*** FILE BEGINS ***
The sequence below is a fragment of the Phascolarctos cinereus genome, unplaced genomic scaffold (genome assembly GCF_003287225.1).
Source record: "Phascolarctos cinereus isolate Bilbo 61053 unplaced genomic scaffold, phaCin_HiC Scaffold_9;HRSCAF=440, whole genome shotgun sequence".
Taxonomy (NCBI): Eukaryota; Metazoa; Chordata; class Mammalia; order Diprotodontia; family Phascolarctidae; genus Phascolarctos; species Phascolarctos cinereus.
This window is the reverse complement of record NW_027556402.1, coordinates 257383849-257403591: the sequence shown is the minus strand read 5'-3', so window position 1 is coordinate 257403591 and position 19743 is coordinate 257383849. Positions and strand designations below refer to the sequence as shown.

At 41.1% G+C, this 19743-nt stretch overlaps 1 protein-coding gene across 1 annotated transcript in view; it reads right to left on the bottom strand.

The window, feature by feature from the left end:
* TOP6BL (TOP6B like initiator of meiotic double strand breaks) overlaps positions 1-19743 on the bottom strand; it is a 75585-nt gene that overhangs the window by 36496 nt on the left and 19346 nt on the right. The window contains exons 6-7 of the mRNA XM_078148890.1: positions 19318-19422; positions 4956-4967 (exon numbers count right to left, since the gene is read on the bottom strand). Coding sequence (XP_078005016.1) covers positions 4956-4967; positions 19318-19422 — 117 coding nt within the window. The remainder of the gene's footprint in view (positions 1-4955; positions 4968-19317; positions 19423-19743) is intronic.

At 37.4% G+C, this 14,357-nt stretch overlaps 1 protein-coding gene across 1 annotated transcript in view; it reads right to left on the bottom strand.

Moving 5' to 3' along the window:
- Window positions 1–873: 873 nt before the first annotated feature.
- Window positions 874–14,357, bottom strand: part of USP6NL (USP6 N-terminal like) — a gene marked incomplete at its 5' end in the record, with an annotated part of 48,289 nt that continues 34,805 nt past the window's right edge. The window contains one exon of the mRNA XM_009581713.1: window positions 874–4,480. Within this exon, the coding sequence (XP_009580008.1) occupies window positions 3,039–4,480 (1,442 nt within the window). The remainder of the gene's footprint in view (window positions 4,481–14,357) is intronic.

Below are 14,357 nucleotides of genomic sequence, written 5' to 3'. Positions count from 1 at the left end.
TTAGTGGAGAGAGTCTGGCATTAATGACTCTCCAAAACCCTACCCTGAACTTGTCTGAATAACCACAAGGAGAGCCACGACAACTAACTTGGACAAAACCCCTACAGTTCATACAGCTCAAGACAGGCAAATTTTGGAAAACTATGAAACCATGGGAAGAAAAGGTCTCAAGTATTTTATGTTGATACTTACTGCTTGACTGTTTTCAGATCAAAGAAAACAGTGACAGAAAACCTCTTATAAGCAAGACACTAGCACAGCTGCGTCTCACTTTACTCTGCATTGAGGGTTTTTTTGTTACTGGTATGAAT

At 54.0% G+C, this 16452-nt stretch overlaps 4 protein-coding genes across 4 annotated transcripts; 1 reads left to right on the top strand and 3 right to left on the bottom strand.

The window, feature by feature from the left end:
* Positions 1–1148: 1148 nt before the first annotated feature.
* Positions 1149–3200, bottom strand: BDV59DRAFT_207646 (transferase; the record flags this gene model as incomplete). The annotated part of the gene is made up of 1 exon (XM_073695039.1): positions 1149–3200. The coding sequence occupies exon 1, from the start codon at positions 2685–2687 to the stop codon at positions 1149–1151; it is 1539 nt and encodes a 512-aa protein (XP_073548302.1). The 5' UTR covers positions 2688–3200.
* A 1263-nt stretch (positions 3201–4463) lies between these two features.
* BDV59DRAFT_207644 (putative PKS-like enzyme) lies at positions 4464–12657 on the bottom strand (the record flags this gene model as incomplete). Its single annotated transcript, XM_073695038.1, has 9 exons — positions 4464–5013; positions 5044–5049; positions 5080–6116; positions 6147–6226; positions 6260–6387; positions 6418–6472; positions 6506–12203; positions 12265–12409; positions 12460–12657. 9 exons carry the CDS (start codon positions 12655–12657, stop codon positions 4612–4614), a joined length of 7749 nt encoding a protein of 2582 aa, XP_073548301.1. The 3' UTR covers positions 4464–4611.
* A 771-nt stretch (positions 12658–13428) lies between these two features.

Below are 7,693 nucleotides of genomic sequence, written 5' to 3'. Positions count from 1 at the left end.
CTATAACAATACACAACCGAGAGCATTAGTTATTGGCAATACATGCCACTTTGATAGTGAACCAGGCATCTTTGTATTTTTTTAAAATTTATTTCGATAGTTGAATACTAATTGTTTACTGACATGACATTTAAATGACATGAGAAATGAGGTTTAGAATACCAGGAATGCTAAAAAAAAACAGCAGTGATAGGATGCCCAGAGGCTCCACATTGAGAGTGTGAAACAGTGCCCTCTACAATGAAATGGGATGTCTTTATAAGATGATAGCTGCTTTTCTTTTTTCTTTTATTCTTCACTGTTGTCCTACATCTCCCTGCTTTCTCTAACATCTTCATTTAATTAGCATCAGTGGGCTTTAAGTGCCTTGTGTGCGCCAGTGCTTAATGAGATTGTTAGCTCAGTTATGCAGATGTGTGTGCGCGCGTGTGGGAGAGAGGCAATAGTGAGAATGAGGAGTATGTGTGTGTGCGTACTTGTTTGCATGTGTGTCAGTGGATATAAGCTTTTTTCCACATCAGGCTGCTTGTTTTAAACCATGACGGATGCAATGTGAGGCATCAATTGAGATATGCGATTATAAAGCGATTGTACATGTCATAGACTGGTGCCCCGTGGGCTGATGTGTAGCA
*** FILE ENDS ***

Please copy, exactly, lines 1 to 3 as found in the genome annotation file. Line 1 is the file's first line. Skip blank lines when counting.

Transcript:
The sequence below is a fragment of the Phascolarctos cinereus genome, unplaced genomic scaffold (genome assembly GCF_003287225.1).
Source record: "Phascolarctos cinereus isolate Bilbo 61053 unplaced genomic scaffold, phaCin_HiC Scaffold_9;HRSCAF=440, whole genome shotgun sequence".
Taxonomy (NCBI): Eukaryota; Metazoa; Chordata; class Mammalia; order Diprotodontia; family Phascolarctidae; genus Phascolarctos; species Phascolarctos cinereus.